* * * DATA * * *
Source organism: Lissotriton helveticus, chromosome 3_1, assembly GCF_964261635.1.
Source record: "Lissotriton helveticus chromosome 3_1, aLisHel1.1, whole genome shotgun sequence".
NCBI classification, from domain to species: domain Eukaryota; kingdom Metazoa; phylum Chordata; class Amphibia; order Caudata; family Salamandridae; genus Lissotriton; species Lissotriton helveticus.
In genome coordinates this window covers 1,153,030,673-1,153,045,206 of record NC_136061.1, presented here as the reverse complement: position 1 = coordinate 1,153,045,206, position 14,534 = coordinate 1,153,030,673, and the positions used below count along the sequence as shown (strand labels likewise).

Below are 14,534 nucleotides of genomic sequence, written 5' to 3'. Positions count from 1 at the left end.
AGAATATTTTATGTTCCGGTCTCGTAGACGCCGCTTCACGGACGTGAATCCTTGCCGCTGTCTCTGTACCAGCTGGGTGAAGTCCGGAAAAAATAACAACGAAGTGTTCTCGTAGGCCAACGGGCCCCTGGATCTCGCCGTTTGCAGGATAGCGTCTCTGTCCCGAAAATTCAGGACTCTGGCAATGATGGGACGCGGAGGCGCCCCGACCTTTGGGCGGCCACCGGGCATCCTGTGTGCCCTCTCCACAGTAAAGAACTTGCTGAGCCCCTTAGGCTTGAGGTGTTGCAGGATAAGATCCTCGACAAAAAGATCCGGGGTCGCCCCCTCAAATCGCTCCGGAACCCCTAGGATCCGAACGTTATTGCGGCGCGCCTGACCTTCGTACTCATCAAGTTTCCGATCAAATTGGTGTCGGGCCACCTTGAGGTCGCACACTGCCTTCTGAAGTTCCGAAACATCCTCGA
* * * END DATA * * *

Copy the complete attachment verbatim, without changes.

Source organism: Lissotriton helveticus, chromosome 3_1, assembly GCF_964261635.1.
Source record: "Lissotriton helveticus chromosome 3_1, aLisHel1.1, whole genome shotgun sequence".
NCBI classification, from domain to species: domain Eukaryota; kingdom Metazoa; phylum Chordata; class Amphibia; order Caudata; family Salamandridae; genus Lissotriton; species Lissotriton helveticus.
In genome coordinates this window covers 1,153,030,673-1,153,045,206 of record NC_136061.1, presented here as the reverse complement: position 1 = coordinate 1,153,045,206, position 14,534 = coordinate 1,153,030,673, and the positions used below count along the sequence as shown (strand labels likewise).

Below are 14,534 nucleotides of genomic sequence, written 5' to 3'. Positions count from 1 at the left end.
AGAATATTTTATGTTCCGGTCTCGTAGACGCCGCTTCACGGACGTGAATCCTTGCCGCTGTCTCTGTACCAGCTGGGTGAAGTCCGGAAAAAATAACAACGAAGTGTTCTCGTAGGCCAACGGGCCCCTGGATCTCGCCGTTTGCAGGATAGCGTCTCTGTCCCGAAAATTCAGGACTCTGGCAATGATGGGACGCGGAGGCGCCCCGACCTTTGGGCGGCCACCGGGCATCCTGTGTGCCCTCTCCACAGTAAAGAACTTGCTGAGCCCCTTAGGCTTGAGGTGTTGCAGGATAAGATCCTCGACAAAAAGATCCGGGGTCGCCCCCTCAAATCGCTCCGGAACCCCTAGGATCCGAACGTTATTGCGGCGCGCCTGACCTTCGTACTCATCAAGTTTCCGATCAAATTGGTGTCGGGCCACCTTGAGGTCGCACACTGCCTTCTGAAGTTCCGAAACATCCTCGA